I will no longer be living in the future. After years of constantly looking forward, I have decided to plant my feet squarely in the present and face the world as it is. How did I accomplish this? I set my clock.
For years and years, the clock beside my bed had been set a few minutes ahead, in hopes of tricking my brain into lurching forward because it always appeared to be later than it appeared. I was easily fooled, since I was the one who pushed the "set" button in the first place. I was also the one who had to do the increasingly arcane math to determine the actual time. It also meant that anyone who saw that clock would immediately experience the terror of lost time without the comfort of the knowledge of setting that clock.
It started innocently enough, back when I was in high school. Back then, I padded my day with four extra minutes, even though back then I was prone to waking minutes before any alarm I set. It gave me an air of superiority: master of time. I knew that no matter what the situation, I would always have an extra four minutes to deal with it.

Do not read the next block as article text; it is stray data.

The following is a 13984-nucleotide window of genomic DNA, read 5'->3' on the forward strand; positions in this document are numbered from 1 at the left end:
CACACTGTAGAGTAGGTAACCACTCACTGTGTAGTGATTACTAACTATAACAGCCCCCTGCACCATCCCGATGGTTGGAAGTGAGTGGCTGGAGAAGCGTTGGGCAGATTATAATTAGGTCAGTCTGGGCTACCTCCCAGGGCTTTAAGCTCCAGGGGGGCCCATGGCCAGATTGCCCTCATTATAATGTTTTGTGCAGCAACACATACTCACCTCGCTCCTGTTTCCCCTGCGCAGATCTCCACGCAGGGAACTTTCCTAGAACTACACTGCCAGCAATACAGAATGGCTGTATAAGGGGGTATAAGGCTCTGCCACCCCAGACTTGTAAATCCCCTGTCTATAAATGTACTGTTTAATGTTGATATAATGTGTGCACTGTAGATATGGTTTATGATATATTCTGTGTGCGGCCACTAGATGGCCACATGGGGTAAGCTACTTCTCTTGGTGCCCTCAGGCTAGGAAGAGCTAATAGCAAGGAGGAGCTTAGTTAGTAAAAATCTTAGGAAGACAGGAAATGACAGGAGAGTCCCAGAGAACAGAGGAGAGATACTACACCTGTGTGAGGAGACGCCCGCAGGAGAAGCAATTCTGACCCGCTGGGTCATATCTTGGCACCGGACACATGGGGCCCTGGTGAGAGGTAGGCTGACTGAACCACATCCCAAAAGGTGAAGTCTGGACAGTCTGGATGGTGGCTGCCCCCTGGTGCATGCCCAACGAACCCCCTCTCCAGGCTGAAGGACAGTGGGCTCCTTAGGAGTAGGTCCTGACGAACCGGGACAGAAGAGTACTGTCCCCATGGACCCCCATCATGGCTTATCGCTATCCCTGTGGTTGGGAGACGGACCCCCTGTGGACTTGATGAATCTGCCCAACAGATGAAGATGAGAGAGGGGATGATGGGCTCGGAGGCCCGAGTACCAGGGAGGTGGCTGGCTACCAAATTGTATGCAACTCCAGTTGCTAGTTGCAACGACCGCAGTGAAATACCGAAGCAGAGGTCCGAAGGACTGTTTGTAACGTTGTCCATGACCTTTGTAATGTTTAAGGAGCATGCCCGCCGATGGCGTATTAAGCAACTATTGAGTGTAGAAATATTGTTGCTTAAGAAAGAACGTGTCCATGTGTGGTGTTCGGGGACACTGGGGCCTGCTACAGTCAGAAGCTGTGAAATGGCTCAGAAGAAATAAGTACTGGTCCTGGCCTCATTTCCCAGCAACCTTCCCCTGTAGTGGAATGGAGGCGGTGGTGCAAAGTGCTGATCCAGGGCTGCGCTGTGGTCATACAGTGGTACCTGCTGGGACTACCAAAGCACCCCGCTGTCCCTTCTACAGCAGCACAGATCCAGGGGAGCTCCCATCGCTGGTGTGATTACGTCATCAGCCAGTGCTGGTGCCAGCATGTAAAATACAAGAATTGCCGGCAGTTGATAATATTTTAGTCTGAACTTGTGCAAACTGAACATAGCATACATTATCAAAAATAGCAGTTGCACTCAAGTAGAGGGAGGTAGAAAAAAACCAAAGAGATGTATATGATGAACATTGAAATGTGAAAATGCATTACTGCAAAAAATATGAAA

By the time I got married, had a kid, changed jobs, those four minutes didn't seem enough cushion. I pressed the button forward and landed, after a few short stops, at twenty minutes. As a person who routinely shows up to events fifteen minutes early, one third of an hour became a burden. What could I possibly do with all that time? This was especially true when I added in the time that I used each week to discuss or navigate the time zones in my house. With two very analog clocks in the living room and kitchen that require constant winding and adjustment to keep up with the passage of time, the fabric of reality was being stretched to a breaking point.
I know what time it is. I'm not kidding myself anymore. If I'm making up for lost time, at least I'll be doing it the old fashioned way: by rushing about.